"Stews may be thickened by reduction or with flour" -> wikipedia.

"Nowadays, sauce espagnole is rarely used and brown sauces are more likely to be made without the roux; the sauce is thickened simply by the reduction of the stock." -> http://www.ibiblio.org/expo/restaurant/chef/roux.html
post #24 of 27

I'm not closed minded and I don't add roux per se - the flour dusting on the meat is the only thickening agent I use for stew.  But, for me stew has to be thick or it's just soup.  Thickening by reduction doesn't work for me in this context.  I've done it and - well - an analogy is the difference between Marinara and Bolognese.  I don't cook stew all day I find it becomes too homogeneous. 

post #25 of 27

I'm sorry, I was reacting. I reworded my answer. I also like my stew thick, I'm just saying reduction is a more modern way to thicken than starch based thickeners.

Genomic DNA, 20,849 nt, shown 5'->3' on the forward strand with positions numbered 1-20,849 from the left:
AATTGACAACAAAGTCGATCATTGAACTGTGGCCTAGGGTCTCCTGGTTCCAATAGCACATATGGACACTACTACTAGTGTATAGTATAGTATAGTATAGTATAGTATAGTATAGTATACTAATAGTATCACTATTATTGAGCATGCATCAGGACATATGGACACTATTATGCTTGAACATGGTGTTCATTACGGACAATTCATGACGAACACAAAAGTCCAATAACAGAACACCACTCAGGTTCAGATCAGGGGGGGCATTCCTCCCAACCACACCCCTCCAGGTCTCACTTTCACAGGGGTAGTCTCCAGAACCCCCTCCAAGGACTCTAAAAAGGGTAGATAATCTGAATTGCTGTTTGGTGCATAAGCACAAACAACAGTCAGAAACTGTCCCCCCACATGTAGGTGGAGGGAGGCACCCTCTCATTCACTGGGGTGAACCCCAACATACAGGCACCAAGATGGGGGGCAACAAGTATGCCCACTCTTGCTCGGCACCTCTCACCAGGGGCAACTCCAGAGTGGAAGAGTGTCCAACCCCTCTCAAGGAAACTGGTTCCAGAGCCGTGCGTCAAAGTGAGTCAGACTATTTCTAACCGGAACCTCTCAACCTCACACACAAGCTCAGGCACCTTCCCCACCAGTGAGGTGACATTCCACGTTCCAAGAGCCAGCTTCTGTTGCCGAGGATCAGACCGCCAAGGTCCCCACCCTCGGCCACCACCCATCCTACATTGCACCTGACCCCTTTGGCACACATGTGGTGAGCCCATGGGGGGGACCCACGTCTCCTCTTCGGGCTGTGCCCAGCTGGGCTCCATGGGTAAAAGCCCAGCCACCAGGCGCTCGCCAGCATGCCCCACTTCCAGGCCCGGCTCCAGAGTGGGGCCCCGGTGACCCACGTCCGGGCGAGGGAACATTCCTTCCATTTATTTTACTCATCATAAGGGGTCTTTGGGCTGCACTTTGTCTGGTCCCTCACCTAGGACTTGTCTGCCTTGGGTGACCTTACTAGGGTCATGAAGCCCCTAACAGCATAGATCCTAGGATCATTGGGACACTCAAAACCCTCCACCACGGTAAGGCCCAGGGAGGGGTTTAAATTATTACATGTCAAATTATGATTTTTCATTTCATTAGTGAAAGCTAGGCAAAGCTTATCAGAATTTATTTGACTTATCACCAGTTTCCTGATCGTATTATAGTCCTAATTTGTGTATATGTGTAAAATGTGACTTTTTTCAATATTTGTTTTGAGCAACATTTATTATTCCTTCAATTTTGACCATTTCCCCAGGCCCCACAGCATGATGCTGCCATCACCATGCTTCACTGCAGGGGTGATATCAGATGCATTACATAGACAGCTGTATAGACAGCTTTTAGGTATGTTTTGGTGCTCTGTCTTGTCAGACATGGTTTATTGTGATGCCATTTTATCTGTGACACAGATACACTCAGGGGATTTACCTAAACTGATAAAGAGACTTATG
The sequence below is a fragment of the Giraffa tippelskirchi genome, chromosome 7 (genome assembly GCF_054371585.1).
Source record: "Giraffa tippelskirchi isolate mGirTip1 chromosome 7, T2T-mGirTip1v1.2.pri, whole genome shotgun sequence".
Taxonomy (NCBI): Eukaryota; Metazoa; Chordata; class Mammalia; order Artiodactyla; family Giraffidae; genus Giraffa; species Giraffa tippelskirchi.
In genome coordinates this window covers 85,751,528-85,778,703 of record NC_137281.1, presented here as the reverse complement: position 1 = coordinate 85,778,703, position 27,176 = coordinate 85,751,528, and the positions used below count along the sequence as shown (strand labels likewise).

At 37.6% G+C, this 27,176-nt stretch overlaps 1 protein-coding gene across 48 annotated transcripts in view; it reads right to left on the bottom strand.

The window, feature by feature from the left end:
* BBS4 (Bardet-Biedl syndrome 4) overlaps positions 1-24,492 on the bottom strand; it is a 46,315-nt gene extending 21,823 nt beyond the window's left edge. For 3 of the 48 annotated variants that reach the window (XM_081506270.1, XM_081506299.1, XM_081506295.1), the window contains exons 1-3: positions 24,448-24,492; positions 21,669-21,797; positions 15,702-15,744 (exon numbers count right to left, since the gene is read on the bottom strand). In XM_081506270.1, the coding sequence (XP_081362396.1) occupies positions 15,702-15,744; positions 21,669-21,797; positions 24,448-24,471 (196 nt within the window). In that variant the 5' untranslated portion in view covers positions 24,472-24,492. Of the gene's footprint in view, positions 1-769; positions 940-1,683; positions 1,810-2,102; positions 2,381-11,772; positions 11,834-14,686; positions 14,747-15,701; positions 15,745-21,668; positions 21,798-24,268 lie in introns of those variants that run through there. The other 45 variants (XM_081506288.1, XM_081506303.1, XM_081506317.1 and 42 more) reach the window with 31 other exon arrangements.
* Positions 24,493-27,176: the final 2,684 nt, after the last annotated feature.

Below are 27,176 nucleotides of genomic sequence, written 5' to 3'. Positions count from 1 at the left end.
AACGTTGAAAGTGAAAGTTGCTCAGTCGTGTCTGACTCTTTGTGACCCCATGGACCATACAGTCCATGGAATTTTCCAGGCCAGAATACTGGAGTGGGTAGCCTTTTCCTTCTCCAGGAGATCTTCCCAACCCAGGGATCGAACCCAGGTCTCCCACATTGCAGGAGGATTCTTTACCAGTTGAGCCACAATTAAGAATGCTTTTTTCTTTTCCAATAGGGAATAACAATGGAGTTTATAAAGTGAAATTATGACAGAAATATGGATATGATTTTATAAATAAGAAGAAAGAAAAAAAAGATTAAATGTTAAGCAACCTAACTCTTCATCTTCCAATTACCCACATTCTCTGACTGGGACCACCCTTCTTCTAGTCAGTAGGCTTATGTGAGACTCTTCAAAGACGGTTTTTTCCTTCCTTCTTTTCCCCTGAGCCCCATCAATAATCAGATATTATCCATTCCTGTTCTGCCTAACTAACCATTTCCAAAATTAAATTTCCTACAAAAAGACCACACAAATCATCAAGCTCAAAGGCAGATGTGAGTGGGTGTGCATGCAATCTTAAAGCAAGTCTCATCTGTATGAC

Anyway you don't HAVE to use a starch based thickeners to make a stew - and yes, it's Still called a stew. And I know some cooks who like their stews thin, and they make wonderful stews that are still stews and not soup. To each their own.



And I don't cook stews all day, I just reduce the liquid at the end.
Edited by French Fries - 11/8/14 at 4:53pm
post #26 of 27

Hey - it's all good and we're all good cooks - if we weren't our grocery bills would be a lot smaller.  I try to learn something new just 'bout every day and that keeps it interesting.  Thank you for your aspect on it I like your posts man.

post #27 of 27
I guess I should clarify too... I like 'em thick AND saucy, otherwise there's not enough stew juice for my bread!